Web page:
Entertainment January 6, 2017
“How to Get Away With Murder” is a blueprint for how to present commanding, multi-faceted women on television.
For three seasons, the drama series, produced by Shonda Rhimes, has depicted the power of a woman’s intellect, drive and vulnerability.
While we wait for the show’s return to ABC on Jan. 19, here’s a look at the intellectual legal leaders who make this series unmissable.
Annalise Keating didn’t get her infamous reputation by accident. She is a high-profile defense attorney and a law professor at Middleton University who takes no prisoners. At the beginning of the series, Keating’s multifaceted character was introduced to audiences as a seemingly perfect woman – fearless, successful and confident. In public, her voice never falters, her demeanor is unshaken and she conquers the courtroom in high heels and a pencil skirt.
Competitors envy her talent and her students admire her. She has successfully taken on some of the hardest criminal cases, including those pertaining to fraud, arson and murder. She also doesn’t seek the approval of others and isn’t afraid to call people out on their ignorance, laziness or attitude. In short, Annalise Keating is everything you’d hope your defense attorney to be.
But on the other side of the coin, Keating’s private life reveals that she is deeply flawed. Aside from the controversial choices she’s made to succeed in her career, she is emotionally destroyed. She was sexually abused by her uncle as a child, fell in love with a man who cheated on her and miscarried her baby while working a controversial case. And as her story develops, she ends up shouldering the heavy and dangerous burden of lies surrounding various murders.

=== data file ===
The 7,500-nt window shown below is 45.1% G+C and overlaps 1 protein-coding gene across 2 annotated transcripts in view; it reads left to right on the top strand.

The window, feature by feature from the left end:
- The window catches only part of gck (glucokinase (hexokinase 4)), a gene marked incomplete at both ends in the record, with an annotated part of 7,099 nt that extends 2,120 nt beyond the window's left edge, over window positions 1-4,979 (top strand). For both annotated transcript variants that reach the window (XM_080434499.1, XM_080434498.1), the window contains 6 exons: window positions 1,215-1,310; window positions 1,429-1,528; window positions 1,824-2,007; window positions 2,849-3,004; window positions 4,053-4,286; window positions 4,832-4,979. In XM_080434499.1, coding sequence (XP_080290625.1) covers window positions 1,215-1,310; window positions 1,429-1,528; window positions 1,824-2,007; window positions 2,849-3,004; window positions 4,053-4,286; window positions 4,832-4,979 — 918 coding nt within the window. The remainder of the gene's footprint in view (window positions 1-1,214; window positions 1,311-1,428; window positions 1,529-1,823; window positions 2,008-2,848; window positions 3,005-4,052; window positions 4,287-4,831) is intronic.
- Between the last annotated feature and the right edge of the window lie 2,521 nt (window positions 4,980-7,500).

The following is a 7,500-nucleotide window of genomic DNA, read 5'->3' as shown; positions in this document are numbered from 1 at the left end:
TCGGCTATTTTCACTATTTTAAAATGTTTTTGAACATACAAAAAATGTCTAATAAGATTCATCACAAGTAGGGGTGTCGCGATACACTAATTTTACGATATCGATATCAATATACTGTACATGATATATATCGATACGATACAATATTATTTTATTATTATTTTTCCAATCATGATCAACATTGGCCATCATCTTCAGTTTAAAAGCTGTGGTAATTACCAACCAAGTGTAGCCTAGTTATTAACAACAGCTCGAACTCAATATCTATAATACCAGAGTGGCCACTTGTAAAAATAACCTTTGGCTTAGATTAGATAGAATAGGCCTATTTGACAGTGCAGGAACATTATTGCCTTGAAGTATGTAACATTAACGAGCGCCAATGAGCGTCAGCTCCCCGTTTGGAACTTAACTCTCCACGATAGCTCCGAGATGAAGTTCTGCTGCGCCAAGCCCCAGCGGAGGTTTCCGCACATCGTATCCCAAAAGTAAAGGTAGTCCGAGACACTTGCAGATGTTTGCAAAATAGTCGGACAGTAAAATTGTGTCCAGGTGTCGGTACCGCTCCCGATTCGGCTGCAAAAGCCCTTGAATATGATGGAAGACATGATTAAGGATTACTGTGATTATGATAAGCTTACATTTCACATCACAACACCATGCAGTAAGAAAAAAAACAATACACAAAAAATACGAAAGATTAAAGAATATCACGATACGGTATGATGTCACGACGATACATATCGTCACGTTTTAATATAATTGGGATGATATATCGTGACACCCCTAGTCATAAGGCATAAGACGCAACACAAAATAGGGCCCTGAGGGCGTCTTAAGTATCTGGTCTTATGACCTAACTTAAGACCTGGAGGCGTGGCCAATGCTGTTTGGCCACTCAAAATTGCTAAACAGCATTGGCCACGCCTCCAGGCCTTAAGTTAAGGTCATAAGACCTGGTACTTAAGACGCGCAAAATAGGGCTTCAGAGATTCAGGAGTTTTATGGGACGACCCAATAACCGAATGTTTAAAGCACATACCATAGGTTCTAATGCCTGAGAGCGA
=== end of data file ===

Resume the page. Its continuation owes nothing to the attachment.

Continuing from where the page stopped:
And while she is no role model, Annalise is easy to empathize with. Her brokenness reveals a truth about success, passion and pain. It’s not always beautiful; it’s not perfect. Because of this, Viola Davis has said that her character helps redefine a woman’s beauty. “It’s about being who you are,” Davis, who won an Emmy for this role, told NY Mag. “It’s about stepping into [a mentality of] this is how I am in private, this is how I look, this is how I act, this is my mess, this is my strength, this is my my intelligence.”
As Annalise Keating’s dedicated associate attorney, Bonnie Winterbottom spent the beginning of the series in the shadow of her formidable boss. Regardless of the kind of trouble Annalise got herself in, Bonnie could always be relied upon to help. That has continued as time has gone on and now she can take over when needed.
Through three seasons, Bonnie has displayed her hardworking nature as she tirelessly reads case studies, interviews suspects and finds solutions for any problems that may arise.Because of this, her character was initially dismissed as shy and obedient and sometimes confused as the sweet counterpart to Annalise.